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Chester County Press

New exhibit reflects on climate’s vulnerability

10/04/2022 03:44PM ● By Richard Gaw

 Photo courtesy of Brandywine River Museum of Art        Contemporary artist Courtney Madison stands before her exhibit, “Our Changing Seas,” which is included as part of “Fragile Earth: The Naturalist Impulse in Contemporary Art,” now being shown at the Brandywine River Museum of Art through Jan. 8, 2023.


By Richard L. Gaw

Staff Writer

Throughout its rich history, the Brandywine River Museum of Art has often served as a cultural touchstone to the world that exists beyond southeastern Pennsylvania, a world that is often viewed as hanging in the delicate balance of environmental chaos.

In its 2018 exhibition entitled, “Natural Wonders: The Sublime in Contemporary Art,” it featured the work of 13 artists who investigated the relationship between human beings and the Earth’s climate. The museum’s latest exhibition, “Fragile Earth: The Naturalist Impulse in Contemporary Art” -- on view through Jan. 8, 2023 – showcases the same ecological theme through the work of four leading contemporary artists: Jennifer Angus, Mark Dion, Courtney Mattison and James Prosek.

Spanning two separate galleries, “Fragile Earth” provides an artistic narrative that reflects on environmental concerns that range from ocean bleaching to endangered species to the accumulation of debris and disasters that continue to threaten our shorelines.

“This is such an important exhibition to showcase the two halves of our house – the fine arts house and our environmental house,” said Brandywine’s Senior Curator Amada C. Burdan said at an event to open the exhibit last week. “This exhibit expresses our concerns about preserving and sustaining the environment, and not just expressing our melancholy over it, but actively doing things to improve our local environment.”

“These artists were selected for the profound message their works convey about environmental conservation,” said Jennifer Stettler Parsons, the exhibition’s curator, who had been working with the Brandywine for the past three years in preparation for the exhibit. “They transform natural and non-traditional materials, like insects and found debris, into art in order to make visible the human role in global climate change, and to reveal how our daily choices may endanger our planet’s future.”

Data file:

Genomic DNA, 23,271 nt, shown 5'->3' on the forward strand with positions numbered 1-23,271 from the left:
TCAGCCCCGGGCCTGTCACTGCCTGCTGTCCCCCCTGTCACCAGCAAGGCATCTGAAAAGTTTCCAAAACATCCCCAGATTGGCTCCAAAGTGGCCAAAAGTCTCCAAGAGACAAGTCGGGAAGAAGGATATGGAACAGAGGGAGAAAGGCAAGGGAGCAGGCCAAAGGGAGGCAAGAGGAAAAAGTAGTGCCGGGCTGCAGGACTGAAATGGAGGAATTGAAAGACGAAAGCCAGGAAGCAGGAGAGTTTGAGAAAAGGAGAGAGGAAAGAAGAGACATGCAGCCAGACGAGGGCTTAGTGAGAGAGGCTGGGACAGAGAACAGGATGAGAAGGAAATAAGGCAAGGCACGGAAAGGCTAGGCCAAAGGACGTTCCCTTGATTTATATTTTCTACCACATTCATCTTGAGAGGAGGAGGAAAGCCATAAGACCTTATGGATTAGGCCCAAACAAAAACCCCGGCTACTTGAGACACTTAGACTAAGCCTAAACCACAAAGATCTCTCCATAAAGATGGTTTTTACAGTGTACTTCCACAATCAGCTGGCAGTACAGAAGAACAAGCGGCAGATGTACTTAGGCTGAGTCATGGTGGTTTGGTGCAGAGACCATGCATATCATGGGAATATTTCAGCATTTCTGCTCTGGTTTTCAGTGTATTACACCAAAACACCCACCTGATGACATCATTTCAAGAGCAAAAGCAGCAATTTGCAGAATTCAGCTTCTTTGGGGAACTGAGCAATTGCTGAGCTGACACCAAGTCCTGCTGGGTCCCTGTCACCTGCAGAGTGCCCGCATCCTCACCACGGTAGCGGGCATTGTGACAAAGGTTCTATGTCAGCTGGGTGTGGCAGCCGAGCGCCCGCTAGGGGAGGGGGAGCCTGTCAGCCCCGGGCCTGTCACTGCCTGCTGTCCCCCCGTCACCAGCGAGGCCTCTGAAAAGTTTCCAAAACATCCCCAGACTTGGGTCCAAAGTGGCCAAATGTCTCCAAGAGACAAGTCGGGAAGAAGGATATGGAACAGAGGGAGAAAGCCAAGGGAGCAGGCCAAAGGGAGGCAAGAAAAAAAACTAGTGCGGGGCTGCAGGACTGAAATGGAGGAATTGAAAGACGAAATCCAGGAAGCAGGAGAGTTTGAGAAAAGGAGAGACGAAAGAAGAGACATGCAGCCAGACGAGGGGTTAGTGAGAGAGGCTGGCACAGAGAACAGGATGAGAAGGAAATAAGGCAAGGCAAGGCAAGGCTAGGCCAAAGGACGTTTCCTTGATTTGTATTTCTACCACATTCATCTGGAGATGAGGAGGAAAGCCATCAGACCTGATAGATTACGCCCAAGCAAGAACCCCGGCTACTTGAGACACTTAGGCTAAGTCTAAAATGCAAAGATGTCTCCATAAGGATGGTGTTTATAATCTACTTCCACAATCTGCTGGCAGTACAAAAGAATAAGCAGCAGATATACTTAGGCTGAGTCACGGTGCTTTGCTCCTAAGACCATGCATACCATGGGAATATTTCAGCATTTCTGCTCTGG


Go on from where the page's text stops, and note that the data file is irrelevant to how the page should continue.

In her work in the Brandywine’s Strawbridge Family Gallery, Angus has pinned brilliantly colored insects to the walls in ornamental patterns while also reinforcing their importance to the ecosystem. Incorporating a local angle, Angus has also adapted a wallpaper design she discovered in the former children’s bedrooms of Andrew Wyeth’s studio.

Known internationally for assemblages that critique treatment of the environment and the way naturalists have traditionally studied, classified and preserved natural specimens, Dion’s entries in the exhibition do much the same. One of his artworks, “Still Life in Black in White,” alludes to the threat that oil spills pose to penguins.

Mattison, a sculptor, has become known for her wall reliefs that replicate the beauty of coral reefs at the same time referencing their vulnerability. At Brandywine, she showcases “Our Changing Seas III” installation, as well as newer works like “Surface Tension II” and “Gyre I.” 

Described as a contemporary John James Audubon, Prosek’s most prominent entry in the exhibit hangs at the entrance to the Brandywine. Entitled “Invisible Boundaries,” it combines the symbolism of the U.S. flag in relation to nature. Incorporating 50 images of state animals and the bald eagle, the display illustrates the fact that animals inhabit ecosystems independent of geographic boundaries between states or countries. 

“All of these artists are really inspired by history as well as fantasy, but especially the historic tradition of the 18th and 19th centuries when artists were interested in the scientific aspect of categorizing and surveying nature,” Parsons said. “A lot has changed from those centuries, and unfortunately when artists look to nature today, they are seeing the peril that the environment is now under due to climate change and global warming.

“The good news is that one of the reasons we chose these artists is because it is not all melancholy. They all have a message of hope and optimism that they bring, and when you encounter these works, what I hope [visitors will see] is not only inspiration from their beauty but also their message – that there is time for the environment to heal, if we act quickly.”

The Brandywine River Museum of Art is located at 1 Hoffman's Mill Road in Chadds Ford. To learn more about “Fragile Earth: The Naturalist Impulse in Contemporary Art,” visit www.brandywine.org. or call 610-388-2700.

To contact Staff Writer Richard L. Gaw, email [email protected]